Though Delhi lieutenant governor Tejendra Khanna’s office has put on hold the order to cut short the life sentence of Kishori Lal (48) —jailed for murdering eight Sikhs in the 1984 riots in the national Capital — after protests, there are several other life convicts in Tihar Jail with a similar penal background but whose cases were not considered for pardon.
Om Singh, lodged in jail for 19 years, is one of the several convicts whose requests to pardon their remaining prison term was not recommended by the Sentence Review Board (SRB), said senior advocate HS Phoolka, who has been fighting cases for the 1984 riots’ victims families.
Three days after Hindustan Times reported the L-G’s decision to ‘commute’ Lal’s sentence, his office put the order on hold on Wednesday.
“Convict Om Singh’s request was not considered by the SRB on the grounds that he had been convicted for multiple murders, three in all, in two separate cases,” Phoolka said.
Singh was convicted of three murders committed in Nand Nagri in east Delhi between 1991 and 1993.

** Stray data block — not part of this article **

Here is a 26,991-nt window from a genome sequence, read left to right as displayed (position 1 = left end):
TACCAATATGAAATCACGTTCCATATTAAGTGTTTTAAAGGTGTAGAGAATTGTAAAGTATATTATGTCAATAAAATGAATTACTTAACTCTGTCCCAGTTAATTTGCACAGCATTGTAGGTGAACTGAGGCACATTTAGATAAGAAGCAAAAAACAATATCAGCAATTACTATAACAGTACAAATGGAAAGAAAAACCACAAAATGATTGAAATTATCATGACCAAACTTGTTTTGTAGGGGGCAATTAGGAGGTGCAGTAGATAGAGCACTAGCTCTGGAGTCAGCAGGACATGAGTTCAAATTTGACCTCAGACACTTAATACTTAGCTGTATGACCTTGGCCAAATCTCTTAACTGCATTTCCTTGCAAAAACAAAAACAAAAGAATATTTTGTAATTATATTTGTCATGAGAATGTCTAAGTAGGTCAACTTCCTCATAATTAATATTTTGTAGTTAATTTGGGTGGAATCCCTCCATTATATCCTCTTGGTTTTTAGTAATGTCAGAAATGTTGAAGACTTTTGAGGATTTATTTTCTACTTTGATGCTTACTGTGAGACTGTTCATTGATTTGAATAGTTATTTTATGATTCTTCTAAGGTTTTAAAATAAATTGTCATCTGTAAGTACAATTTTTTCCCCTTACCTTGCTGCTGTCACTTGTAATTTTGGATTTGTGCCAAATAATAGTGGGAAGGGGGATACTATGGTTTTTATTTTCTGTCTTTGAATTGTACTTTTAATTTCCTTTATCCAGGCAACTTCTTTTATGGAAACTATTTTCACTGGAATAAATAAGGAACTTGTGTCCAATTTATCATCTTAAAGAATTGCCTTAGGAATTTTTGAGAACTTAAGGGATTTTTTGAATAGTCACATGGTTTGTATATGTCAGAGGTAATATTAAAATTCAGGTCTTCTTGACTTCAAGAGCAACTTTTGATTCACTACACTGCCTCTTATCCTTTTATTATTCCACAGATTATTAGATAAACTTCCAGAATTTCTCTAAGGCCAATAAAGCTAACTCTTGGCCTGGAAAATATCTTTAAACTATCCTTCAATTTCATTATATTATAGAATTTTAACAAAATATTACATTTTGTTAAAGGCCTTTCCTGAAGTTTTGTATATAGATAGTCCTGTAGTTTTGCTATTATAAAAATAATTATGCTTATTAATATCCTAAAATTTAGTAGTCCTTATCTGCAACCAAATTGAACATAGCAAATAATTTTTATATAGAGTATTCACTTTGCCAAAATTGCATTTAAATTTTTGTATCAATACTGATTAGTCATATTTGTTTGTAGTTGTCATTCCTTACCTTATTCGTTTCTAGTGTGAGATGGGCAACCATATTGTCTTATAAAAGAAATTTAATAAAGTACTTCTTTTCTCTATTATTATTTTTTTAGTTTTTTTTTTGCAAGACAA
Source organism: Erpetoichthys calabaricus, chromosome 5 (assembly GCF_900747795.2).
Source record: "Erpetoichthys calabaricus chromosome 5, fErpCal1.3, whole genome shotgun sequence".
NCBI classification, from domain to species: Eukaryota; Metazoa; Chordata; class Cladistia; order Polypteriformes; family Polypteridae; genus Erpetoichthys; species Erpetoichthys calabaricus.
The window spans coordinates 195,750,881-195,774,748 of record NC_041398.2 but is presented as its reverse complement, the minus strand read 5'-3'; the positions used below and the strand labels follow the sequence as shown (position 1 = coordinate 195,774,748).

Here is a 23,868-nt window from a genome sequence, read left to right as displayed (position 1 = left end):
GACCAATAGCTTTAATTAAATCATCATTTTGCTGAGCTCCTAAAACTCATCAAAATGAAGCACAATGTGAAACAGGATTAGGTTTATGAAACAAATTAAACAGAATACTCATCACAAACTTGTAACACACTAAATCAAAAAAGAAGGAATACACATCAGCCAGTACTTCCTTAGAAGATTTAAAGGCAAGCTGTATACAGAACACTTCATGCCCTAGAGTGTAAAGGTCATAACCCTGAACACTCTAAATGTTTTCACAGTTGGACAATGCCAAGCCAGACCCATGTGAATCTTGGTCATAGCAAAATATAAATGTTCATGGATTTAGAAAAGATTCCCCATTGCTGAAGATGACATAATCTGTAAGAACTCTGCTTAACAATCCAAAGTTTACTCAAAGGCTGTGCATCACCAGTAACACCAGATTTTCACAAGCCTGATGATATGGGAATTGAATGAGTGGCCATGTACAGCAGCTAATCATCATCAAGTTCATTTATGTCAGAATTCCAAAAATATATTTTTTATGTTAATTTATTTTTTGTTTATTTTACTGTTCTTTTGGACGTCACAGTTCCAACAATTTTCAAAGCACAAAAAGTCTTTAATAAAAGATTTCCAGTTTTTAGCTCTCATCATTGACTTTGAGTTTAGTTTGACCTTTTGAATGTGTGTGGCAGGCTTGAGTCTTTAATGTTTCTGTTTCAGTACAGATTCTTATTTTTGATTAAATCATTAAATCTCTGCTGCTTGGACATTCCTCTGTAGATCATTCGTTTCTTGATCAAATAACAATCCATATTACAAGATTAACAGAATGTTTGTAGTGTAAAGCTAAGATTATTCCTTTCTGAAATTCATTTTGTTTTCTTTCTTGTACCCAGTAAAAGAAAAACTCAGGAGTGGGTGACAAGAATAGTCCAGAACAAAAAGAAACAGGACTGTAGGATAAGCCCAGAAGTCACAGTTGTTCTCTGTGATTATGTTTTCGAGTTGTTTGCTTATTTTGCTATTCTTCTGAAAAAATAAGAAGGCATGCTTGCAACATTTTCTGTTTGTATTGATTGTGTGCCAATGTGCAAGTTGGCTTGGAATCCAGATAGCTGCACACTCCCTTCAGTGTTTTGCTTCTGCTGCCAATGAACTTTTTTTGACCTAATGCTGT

“Singh had filed a writ petition in the Delhi High Court in 2009, requesting his case be considered by the Sentence Review Board,” said Phoolka.
In November 2009, the court said his plea should be considered but the jail authorities did not recommend his name on the grounds that he had been convicted of multiple murders, Phoolka said.
“It should be examined how Kishori’s sentence was commuted though he was convicted of eight murders in three separate cases,” Phoolka said.
Mohan Singh, chairman of a Sikh body fighting for riot victims’ families, echoed Phoolka’s views.
Phoolka said the criteria to select life convicts for pardon should be made “transparent and uniform”.
Tihar spokesperson Sunil Gupta refused to comment. Another jail source said: “If there is a court order, we consider a convict’s case for commutation.”
The chief minister heads the SRB, an advisory panel. Members including the chief probation officer, director general of prisons, representatives of the district sessions judge and the police chief.
According to law, a convict should have served at least 14 years of the life term to be eligible for pardon.